Forgery remain - Fe Alloy - Roman Times

Naima. Gutknecht (HE-Arc CR, Neuchâtel, Neuchâtel, Switzerland) & Valentina. Valbi (Laboratoire Métallurgie et Culture (LMC), Belfort, Franche-Comté, France) & Neff. Delphine (LAPA, None) & Philippe Dillmann. (LAPA, Gif-sur-Yvette, Île-de-France, France)

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Excavation "Les Terres de Diane". Rural site exploited form the neolithic age to the gallo-roman age. The site was dedicated to multiple activities (artisanal and agricultural) among which forging activity is documented dating from the second half of the first century and the second century.

The schematic representation below gives an overview of the corrosion layers encountered on the object from a first visual macroscopic observation

Analyses performed:

Metallography (etched with Nital reagent 3%), SEM-EDS, Raman spectroscopy.

After Nital etching, the microstructure shows that the metal is only constituted of iron equiaxe grains (Figure 7) characteristics of a ferritic structure. Ghost structures next to the weld reveal anomalies in the repartition of phosphorous content and a possible migration of P from one metal sheet to another during the welding process (Figure 8). The SEM-EDS analysis confirmed the composition of the metal being almost pure iron (Fe > 99%) with low percentages of phosphorous (P<1%) varying over the sample. The central metal sheet presents elongated slag inclusions composed of glassy matrix with wustite dendrites (%?). One weld is well executed (Figure 8) while the other one was not completed and the space within the two metal sheets is filled with residual slag inclusions from the welding process and corrosion products (Figure 9).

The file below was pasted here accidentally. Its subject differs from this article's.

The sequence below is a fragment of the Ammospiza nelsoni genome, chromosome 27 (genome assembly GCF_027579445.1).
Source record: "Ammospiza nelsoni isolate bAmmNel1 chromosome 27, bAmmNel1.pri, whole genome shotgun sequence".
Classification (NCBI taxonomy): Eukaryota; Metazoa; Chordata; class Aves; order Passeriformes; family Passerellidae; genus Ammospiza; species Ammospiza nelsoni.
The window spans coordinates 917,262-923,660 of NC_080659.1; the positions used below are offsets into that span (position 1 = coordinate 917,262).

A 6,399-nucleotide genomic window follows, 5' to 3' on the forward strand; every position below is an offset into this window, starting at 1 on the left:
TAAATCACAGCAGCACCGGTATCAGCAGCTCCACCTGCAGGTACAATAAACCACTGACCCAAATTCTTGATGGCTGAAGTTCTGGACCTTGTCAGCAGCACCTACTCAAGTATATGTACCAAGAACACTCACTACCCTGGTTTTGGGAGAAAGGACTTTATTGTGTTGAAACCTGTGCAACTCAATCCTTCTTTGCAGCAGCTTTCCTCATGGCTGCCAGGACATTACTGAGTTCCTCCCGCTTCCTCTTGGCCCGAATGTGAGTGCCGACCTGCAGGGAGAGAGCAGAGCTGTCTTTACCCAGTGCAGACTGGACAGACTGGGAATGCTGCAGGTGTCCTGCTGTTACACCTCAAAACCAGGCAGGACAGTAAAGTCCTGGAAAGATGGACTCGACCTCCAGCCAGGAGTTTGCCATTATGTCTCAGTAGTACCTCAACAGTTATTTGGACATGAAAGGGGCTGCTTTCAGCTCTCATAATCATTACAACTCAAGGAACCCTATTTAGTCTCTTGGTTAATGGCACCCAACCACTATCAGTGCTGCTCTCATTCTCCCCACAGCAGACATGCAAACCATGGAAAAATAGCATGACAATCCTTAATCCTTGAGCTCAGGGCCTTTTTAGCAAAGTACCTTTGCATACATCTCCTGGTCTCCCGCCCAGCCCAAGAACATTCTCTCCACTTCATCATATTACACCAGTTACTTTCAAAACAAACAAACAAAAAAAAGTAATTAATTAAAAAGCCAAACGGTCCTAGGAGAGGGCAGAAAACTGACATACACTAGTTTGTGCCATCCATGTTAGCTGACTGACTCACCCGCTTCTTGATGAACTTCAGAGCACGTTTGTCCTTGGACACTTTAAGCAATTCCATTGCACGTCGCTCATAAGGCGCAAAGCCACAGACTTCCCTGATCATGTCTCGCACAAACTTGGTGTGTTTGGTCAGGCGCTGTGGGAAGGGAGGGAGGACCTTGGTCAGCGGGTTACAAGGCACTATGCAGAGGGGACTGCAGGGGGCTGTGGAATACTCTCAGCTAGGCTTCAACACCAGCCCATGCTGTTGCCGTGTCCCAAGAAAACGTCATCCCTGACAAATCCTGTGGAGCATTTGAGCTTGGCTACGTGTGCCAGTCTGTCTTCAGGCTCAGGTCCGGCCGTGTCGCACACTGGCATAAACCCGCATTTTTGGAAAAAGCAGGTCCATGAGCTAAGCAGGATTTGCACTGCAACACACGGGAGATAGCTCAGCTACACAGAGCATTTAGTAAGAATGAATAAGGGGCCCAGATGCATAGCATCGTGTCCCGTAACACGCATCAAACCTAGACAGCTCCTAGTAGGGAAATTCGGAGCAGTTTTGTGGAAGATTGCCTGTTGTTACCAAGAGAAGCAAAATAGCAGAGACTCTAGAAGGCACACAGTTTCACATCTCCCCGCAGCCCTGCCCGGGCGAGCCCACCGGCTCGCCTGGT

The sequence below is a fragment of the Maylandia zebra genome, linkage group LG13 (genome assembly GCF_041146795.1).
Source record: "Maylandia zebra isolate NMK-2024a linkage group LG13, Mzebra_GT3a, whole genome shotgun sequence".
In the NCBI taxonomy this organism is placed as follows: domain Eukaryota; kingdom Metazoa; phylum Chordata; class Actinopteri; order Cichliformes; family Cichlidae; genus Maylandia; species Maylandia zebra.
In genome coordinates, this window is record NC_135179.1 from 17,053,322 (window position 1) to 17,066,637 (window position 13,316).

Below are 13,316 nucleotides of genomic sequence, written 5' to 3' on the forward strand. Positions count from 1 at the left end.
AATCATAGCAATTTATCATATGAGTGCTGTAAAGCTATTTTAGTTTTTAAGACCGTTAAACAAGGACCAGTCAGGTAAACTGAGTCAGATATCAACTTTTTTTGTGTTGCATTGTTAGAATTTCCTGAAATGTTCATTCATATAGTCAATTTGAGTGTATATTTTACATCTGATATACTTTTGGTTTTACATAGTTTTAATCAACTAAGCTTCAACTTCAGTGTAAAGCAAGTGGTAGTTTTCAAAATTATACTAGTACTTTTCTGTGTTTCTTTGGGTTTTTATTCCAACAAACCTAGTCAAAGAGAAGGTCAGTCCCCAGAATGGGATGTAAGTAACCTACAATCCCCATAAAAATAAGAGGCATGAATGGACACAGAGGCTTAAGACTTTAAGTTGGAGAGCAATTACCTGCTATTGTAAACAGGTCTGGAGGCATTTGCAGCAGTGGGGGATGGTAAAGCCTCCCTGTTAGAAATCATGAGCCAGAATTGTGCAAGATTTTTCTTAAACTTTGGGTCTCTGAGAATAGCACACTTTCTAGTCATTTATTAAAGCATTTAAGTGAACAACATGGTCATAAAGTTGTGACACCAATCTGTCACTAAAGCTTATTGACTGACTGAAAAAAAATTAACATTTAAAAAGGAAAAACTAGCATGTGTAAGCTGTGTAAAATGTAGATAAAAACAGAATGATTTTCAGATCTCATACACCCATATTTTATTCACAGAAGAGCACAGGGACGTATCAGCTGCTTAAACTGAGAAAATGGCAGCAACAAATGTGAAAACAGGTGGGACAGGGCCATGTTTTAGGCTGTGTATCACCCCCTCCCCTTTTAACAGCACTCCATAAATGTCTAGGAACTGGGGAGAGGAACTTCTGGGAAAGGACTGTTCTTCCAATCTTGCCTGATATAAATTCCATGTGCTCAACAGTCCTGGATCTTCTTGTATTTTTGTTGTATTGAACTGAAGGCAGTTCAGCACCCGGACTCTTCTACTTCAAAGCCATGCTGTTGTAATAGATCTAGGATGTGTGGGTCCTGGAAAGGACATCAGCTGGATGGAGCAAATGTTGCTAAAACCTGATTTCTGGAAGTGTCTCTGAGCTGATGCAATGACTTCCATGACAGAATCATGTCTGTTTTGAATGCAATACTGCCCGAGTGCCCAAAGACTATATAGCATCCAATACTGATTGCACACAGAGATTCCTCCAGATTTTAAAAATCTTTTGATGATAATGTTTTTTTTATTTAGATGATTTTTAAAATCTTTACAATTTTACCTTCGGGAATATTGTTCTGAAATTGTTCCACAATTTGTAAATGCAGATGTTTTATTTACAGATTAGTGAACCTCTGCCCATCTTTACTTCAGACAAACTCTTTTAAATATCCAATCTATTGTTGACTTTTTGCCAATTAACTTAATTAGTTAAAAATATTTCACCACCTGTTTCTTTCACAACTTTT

The metal is covered with a thick layer of corrosion products of total thickness of 4-6 mm.

The CP1 layer is  500-1000 µm thick and it is composed of a mixture of goethite and lepidocrocite with external markers such as quartz grains (transformed medium).

The CP2 is composed of iron oxides produced by oxidation at high-temperature during the forging process. It is 50 µm thick and three sub-layers can be identified. An thin upper layer of hematite (1-2 µm), an intermediate layer of magnetite (5-6 µm) and a bigger bottom layer of wustite.

The CP3 has a marbling structure alternating bands of dark goethite bands and light not-crystallized iron oxides (light bands) (bands thickness of 10-50 µm).

The CP4 is composed of alternating bands of goethite and magnetite (bands thickness of  200-300 µm) .

The CP5 is composed of goethite and acicular akaganeite, showing an active corrosion next to the metal interface.

Complementary information

Higher concentrations of P were detected in the corrosion products next to the structural voids.

Raman analysis conditions : laser 532 nm....

The object is composed of three metal sheets welded together. The metal of the three sheets has a ferritic structure.

The object is covered with a thick layer of corrosion products. The identified corrosion products are mainly goethite, magnetite, akaganeite and iron oxides not crystallized.

The original surface is identified by the three-layered hematite/magnetite/wüstite scale structure.

Aerated soil environment

D. Neff et al. Corrosion of iron archaeological artefacts in soil : characterization of the corrosion system. Corrosion Science 47 (2005) 515–535

Chen, R., Yeun, W. Review of the High-Temperature Oxidation of Iron and Carbon Steels in Air or Oxygen. Oxidation of Metals 59 (2003) 433–468